See also: The Official Opening of Tadworth, 1948.

We Will Remember Them

As we approach Remembrance Sunday it is time to reflect on those RDC officers who were killed during the conflicts, either overseas or on duty.

To that end, BTPHG Committee Member Ed Thompson has been working on our World War Two Roll of Honour, where his research has led us to several additional names. In addition we have more details of the officers in a new PDF document which Ed has compiled and can also be found on that page.


Additional related pages:

BTPHG Roll of Honour

In Remembrance 1914 – 1918




Great Train Robbery Confidential: The Cop and the Robber Follow New Lines of Enquiry

Another new BTP related book has recently been published and added to our virtual BookShelf.

Following on from his autobiography, An Inspector Recalls: Memoirs of a Railway Detective, retired BTP Detective Superintendent and BTPHG member Graham Satchwell has ventured into the true crime arena with his own investigation of the Great Train Robbery.

From the publishers website:
“In 1981, Detective Inspector Satchwell was the officer in charge of the case against Train Robber Tom Wisbey and twenty others. The case involved massive thefts from mail trains – similar to the Great Train Robbery of 1963 where £2.6 million was taken and only £400,000 ever recovered.

Thirty years later their paths crossed again and an unlikely partnership was formed, with the aim of revealing the truth about the Great Train Robbery.

This book reassesses the known facts about one of the most infamous crimes in modern history from the uniquely qualified insight of an experienced railway detective, presenting new theories alongside compelling evidence and correcting the widely accepted lies and half-truths surrounding this story.”

Graham adds:
“I have been working on the subject for a number of years, in a way, ever since 1981. In that year I had access to the entire Metropolitan Police Great Train Robbery archive, and started to get to know some of the people featured there. More recently, I have done a complete review of all the main published works and trawled several important untapped sources. During 2015 and 2016 I also had considerable help from an unexpected quarter – Train Robber Tom Wisbey. The results are striking and will certainly impact those who have an interest in this crime – it turns over ‘accepted facts’, exposes a great deal of accepted falsehood and generally puts ‘the cat amongst the pigeons.’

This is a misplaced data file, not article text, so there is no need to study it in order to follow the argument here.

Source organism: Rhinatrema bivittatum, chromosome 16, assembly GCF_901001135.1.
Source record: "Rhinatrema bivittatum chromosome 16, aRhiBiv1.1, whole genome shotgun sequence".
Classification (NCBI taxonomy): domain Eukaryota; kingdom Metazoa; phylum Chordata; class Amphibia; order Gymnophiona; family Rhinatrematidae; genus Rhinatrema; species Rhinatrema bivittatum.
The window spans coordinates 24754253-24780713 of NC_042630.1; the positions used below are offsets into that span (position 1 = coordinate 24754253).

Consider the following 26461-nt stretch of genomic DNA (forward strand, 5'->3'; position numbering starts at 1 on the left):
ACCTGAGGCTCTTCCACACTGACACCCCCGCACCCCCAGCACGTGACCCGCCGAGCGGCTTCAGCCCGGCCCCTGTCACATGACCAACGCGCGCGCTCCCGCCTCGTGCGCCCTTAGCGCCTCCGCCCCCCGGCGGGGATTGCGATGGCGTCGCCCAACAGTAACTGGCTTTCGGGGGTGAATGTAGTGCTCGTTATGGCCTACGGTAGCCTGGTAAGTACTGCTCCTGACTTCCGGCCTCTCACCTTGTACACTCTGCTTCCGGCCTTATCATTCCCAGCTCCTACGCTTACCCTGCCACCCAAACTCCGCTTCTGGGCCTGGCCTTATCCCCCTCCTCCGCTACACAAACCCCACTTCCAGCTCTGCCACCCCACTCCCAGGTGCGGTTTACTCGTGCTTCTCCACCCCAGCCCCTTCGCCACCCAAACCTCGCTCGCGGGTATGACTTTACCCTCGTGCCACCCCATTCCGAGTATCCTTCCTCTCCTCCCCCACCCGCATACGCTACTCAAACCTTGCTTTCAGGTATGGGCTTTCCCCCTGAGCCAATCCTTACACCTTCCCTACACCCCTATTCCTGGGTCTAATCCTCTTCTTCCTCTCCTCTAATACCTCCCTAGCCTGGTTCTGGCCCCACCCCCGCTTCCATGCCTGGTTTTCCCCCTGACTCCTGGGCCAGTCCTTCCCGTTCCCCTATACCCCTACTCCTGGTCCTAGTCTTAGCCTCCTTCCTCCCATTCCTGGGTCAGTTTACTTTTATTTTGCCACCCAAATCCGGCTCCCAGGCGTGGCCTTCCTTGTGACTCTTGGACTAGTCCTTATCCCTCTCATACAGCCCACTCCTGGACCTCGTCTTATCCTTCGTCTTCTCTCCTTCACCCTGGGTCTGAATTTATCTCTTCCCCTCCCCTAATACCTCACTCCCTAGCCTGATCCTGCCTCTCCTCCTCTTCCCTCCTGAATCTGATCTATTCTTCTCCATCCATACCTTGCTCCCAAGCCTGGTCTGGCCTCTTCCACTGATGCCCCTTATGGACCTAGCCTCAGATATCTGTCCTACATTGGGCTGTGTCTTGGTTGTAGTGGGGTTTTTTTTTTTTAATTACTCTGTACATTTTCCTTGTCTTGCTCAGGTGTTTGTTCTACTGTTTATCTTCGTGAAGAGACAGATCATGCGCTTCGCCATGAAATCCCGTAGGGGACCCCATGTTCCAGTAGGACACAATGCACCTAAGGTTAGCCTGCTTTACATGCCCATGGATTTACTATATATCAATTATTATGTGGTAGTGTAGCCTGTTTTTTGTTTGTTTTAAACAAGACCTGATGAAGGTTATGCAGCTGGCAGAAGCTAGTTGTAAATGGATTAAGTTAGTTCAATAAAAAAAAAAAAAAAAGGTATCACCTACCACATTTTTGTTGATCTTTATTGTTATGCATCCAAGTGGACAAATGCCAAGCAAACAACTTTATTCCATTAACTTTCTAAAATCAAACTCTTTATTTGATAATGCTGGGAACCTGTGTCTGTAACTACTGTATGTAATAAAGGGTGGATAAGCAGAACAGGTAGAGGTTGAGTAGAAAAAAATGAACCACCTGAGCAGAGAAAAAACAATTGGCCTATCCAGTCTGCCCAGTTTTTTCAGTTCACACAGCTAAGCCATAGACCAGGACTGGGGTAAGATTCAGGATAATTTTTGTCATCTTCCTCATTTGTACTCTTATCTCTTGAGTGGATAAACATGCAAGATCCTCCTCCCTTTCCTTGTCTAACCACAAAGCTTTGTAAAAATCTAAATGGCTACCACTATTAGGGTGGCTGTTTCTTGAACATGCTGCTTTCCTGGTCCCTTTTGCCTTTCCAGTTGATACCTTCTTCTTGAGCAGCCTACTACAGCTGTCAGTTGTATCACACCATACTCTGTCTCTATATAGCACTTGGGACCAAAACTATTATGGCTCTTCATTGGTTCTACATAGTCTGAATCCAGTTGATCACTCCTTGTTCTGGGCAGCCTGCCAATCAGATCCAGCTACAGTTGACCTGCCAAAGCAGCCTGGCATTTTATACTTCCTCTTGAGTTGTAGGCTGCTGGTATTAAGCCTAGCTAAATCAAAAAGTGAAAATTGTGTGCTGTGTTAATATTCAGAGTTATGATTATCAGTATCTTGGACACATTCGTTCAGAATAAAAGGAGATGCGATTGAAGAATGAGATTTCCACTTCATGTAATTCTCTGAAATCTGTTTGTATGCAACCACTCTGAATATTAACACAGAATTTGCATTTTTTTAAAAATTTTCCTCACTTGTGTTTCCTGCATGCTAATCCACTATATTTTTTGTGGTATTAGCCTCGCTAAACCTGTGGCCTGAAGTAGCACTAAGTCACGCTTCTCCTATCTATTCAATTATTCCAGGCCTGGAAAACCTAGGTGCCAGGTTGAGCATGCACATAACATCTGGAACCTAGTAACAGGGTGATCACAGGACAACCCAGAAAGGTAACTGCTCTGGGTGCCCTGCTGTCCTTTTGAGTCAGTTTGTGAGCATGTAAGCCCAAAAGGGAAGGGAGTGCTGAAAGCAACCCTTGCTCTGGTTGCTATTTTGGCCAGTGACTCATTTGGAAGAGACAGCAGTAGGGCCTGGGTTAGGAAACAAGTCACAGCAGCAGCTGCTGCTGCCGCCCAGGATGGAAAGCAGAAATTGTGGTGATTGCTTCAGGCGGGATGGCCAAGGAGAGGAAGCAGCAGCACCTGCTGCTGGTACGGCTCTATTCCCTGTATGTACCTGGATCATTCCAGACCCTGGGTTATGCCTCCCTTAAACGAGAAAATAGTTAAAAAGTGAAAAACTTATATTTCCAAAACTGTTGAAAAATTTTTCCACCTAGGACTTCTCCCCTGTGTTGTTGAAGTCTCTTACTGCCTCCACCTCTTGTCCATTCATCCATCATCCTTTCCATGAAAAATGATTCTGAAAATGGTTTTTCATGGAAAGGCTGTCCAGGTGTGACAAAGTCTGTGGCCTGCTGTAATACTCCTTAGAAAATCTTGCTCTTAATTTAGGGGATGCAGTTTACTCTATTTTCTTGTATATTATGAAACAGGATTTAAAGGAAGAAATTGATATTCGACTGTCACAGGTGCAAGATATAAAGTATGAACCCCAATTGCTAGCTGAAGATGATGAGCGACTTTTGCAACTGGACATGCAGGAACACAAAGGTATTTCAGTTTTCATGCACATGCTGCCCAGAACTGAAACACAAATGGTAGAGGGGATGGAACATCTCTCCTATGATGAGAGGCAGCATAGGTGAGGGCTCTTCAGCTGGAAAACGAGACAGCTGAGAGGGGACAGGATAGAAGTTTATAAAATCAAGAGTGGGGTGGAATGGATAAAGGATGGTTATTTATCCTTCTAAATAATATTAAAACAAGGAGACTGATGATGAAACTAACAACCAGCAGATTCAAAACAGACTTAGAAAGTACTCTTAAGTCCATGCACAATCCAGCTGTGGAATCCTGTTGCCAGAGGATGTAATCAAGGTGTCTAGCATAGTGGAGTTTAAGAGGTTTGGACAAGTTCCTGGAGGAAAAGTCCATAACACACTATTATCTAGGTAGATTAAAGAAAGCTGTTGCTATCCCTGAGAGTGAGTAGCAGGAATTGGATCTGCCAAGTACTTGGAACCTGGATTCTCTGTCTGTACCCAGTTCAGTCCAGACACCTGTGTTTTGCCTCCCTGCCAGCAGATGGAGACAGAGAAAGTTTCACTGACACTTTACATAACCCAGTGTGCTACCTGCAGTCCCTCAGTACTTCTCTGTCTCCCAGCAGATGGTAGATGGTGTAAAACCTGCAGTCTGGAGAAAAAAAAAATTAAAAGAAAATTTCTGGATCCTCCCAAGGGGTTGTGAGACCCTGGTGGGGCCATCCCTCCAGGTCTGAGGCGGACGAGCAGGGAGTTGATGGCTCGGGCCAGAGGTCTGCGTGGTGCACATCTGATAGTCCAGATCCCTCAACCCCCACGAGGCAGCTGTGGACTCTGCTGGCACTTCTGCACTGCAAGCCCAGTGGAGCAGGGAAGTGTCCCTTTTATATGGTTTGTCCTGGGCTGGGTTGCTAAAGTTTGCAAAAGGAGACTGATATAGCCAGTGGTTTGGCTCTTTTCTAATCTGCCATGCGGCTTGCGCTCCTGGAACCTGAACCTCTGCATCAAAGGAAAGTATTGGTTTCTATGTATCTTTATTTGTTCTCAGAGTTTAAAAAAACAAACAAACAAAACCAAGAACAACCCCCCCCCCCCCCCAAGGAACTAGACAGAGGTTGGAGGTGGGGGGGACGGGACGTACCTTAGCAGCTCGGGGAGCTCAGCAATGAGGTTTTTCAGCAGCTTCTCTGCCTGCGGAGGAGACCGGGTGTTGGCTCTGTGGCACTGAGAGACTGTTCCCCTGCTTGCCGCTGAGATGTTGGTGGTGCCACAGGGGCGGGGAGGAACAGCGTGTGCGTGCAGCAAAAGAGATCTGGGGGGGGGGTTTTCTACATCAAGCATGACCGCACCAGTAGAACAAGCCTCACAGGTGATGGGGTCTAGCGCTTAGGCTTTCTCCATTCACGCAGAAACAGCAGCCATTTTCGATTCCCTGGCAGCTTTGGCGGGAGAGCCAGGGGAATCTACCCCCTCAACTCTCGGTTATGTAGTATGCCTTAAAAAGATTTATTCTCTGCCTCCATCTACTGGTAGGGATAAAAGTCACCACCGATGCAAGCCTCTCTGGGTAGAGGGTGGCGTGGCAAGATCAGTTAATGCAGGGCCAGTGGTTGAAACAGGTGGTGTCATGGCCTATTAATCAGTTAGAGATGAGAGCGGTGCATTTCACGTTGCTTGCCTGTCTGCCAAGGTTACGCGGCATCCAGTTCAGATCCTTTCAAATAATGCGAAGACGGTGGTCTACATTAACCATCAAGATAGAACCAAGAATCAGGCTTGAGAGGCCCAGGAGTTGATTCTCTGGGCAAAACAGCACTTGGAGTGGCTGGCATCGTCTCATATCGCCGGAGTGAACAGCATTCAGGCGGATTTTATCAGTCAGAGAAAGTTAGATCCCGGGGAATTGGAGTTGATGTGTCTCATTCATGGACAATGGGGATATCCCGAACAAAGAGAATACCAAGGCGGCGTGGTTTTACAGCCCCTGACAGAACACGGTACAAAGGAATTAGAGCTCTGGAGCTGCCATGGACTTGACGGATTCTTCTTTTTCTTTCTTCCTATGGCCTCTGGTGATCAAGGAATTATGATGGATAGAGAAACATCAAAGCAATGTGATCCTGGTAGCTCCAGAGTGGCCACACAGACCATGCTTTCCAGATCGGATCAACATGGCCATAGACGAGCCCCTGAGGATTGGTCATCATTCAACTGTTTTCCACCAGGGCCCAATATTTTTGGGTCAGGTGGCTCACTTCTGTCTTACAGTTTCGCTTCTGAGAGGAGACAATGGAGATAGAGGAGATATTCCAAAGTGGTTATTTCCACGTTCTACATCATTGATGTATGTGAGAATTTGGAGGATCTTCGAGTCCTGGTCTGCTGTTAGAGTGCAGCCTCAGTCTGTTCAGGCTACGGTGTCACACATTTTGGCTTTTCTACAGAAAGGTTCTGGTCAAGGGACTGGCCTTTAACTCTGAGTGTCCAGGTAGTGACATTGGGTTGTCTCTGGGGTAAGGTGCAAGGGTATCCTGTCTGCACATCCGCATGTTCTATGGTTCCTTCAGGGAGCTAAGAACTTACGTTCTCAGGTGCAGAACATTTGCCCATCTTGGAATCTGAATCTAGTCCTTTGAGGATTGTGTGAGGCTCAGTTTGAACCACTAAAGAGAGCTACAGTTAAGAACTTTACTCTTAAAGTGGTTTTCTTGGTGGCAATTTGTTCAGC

Great Train Robbery buffs might have viewed the Channel 4 TV special programme about my investigation on Monday 12th August, it was revelatory, but very short of what my book reveals.”

‘The Great Train Robbery – Confidential’ is published by The History Press and widely available in print or ebook format from 1st October 2019.

Birmingham New Street, c.1920's.

Birmingham New Street, c.1920’s.

(click to enlarge)


This photo comes from the BTP Collection and was recently rediscovered by Ed Thompson. Ed says “The photo is printed on card on the reverse it reads ‘Railway Police New Street Station Birmingham. Taken in the 1920’s. Joseph Twentyman is second left, back row.’

History Group records show a J. Twentyman, who was then based at Carlisle, being awarded his Long Service and Good Conduct medal in 1954. Birmingham New Street  had a London and North Western and Midland Railways Joint Police Station until 1923, when both railway companies were merged into the London Midland and Scottish.

Just one photo from our Constituent Forces photo gallery.

WW1 Centenary Memorial Service

Over 186,475 railway people from Britain and Ireland fought in World War One, on land, sea and in the air, and more than 18,957 of these gave their lives. On 14th May, 1919, in the presence of His Majesty King George V, over 7,000 railway people and families attended a service of remembrance in St Paul’s Cathedral “In memory of the railwaymen of Great Britain and Ireland who have died in the service of their country during the war 1914-1918”.

Now, a century later, the railway industry of Britain and Ireland will come together again in a service at Southwark Cathedral, London, to remember those that fell in the “Great War”.

The service, on 6th November 2019 at Southwark Cathedral, will be by invitation only, and a website has been set up to enable those wishing to register to receive an invitation.

Link:  WW1 Centenary Memorial Service